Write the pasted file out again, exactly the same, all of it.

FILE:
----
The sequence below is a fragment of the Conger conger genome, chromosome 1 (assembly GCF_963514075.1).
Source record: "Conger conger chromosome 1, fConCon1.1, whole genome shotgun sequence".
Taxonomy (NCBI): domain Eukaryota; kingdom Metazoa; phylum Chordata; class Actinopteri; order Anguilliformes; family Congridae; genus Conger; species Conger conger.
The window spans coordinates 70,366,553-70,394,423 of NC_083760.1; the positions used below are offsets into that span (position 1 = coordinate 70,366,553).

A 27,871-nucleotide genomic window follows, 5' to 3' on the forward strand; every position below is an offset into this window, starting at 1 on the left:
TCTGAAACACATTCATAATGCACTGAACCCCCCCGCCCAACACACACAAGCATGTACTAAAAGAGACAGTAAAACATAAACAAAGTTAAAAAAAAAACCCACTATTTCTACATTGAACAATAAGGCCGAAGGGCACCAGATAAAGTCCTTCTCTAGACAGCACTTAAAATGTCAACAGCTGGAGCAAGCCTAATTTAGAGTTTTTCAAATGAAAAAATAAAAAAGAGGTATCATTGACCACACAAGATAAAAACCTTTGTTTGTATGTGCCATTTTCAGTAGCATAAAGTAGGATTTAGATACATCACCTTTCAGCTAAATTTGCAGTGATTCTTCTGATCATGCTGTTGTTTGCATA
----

The sequence below is a fragment of the Conger conger genome, chromosome 1 (assembly GCF_963514075.1).
Source record: "Conger conger chromosome 1, fConCon1.1, whole genome shotgun sequence".
Taxonomy (NCBI): domain Eukaryota; kingdom Metazoa; phylum Chordata; class Actinopteri; order Anguilliformes; family Congridae; genus Conger; species Conger conger.
The window spans coordinates 70,366,553-70,394,423 of NC_083760.1; the positions used below are offsets into that span (position 1 = coordinate 70,366,553).

A 27,871-nucleotide genomic window follows, 5' to 3' on the forward strand; every position below is an offset into this window, starting at 1 on the left:
TCTGAAACACATTCATAATGCACTGAACCCCCCCGCCCAACACACACAAGCATGTACTAAAAGAGACAGTAAAACATAAACAAAGTTAAAAAAAAAACCCACTATTTCTACATTGAACAATAAGGCCGAAGGGCACCAGATAAAGTCCTTCTCTAGACAGCACTTAAAATGTCAACAGCTGGAGCAAGCCTAATTTAGAGTTTTTCAAATGAAAAAATAAAAAAGAGGTATCATTGACCACACAAGATAAAAACCTTTGTTTGTATGTGCCATTTTCAGTAGCATAAAGTAGGATTTAGATACATCACCTTTCAGCTAAATTTGCAGTGATTCTTCTGATCATGCTGTTGTTTGCATA